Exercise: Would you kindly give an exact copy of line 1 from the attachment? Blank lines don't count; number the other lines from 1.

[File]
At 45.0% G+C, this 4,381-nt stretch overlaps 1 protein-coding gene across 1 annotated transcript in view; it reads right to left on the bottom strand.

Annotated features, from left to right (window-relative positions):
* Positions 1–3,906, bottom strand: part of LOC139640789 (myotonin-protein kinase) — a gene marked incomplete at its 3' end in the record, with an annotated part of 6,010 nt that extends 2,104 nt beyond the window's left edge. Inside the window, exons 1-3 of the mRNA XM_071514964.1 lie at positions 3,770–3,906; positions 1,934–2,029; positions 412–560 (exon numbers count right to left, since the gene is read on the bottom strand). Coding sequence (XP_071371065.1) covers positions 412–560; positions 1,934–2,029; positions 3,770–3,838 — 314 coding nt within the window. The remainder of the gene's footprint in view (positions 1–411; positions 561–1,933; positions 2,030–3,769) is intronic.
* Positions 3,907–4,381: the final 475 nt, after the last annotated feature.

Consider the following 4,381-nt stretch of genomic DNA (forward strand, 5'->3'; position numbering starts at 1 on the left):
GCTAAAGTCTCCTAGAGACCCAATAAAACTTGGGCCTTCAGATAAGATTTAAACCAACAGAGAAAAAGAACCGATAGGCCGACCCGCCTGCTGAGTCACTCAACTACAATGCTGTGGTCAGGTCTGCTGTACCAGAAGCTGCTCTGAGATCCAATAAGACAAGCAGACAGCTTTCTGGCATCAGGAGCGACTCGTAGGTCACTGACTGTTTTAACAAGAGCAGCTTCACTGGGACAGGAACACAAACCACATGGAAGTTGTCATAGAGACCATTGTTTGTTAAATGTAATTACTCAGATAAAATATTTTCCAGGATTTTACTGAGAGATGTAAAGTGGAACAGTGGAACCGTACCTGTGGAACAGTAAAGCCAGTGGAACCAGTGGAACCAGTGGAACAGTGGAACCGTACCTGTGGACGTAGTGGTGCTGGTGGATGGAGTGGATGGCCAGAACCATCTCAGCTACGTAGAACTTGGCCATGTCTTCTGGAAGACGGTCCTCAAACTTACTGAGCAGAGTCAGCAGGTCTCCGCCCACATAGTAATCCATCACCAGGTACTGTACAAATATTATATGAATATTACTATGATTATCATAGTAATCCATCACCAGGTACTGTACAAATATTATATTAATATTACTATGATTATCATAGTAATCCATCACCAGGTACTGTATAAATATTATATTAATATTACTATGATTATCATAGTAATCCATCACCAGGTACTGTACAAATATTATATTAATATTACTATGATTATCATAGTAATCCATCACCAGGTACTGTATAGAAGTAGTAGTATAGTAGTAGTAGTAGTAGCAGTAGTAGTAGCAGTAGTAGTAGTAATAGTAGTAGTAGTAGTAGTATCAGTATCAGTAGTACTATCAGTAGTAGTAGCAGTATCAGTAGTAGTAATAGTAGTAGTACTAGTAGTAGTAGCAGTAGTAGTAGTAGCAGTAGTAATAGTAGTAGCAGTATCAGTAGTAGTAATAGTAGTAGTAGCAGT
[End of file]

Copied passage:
At 45.0% G+C, this 4,381-nt stretch overlaps 1 protein-coding gene across 1 annotated transcript in view; it reads right to left on the bottom strand.